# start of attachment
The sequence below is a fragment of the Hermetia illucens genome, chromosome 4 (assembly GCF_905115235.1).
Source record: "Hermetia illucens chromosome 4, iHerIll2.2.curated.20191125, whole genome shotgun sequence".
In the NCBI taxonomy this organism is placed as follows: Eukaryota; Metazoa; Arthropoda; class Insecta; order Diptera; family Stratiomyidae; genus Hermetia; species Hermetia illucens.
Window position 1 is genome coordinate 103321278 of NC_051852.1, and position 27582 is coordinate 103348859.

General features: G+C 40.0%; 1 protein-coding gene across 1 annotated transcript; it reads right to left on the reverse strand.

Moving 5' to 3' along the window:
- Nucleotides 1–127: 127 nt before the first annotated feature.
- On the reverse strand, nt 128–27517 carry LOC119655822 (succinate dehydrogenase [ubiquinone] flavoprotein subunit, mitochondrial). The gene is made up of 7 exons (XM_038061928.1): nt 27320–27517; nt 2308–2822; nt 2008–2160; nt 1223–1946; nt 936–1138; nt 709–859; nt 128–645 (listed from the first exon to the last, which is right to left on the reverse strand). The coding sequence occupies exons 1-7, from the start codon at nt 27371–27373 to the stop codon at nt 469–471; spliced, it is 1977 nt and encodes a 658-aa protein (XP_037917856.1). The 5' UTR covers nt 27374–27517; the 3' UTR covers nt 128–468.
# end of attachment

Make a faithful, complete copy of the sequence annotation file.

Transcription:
The sequence below is a fragment of the Hermetia illucens genome, chromosome 4 (assembly GCF_905115235.1).
Source record: "Hermetia illucens chromosome 4, iHerIll2.2.curated.20191125, whole genome shotgun sequence".
In the NCBI taxonomy this organism is placed as follows: Eukaryota; Metazoa; Arthropoda; class Insecta; order Diptera; family Stratiomyidae; genus Hermetia; species Hermetia illucens.
Window position 1 is genome coordinate 103321278 of NC_051852.1, and position 27582 is coordinate 103348859.

General features: G+C 40.0%; 1 protein-coding gene across 1 annotated transcript; it reads right to left on the reverse strand.

Moving 5' to 3' along the window:
- Nucleotides 1–127: 127 nt before the first annotated feature.
- On the reverse strand, nt 128–27517 carry LOC119655822 (succinate dehydrogenase [ubiquinone] flavoprotein subunit, mitochondrial). The gene is made up of 7 exons (XM_038061928.1): nt 27320–27517; nt 2308–2822; nt 2008–2160; nt 1223–1946; nt 936–1138; nt 709–859; nt 128–645 (listed from the first exon to the last, which is right to left on the reverse strand). The coding sequence occupies exons 1-7, from the start codon at nt 27371–27373 to the stop codon at nt 469–471; spliced, it is 1977 nt and encodes a 658-aa protein (XP_037917856.1). The 5' UTR covers nt 27374–27517; the 3' UTR covers nt 128–468.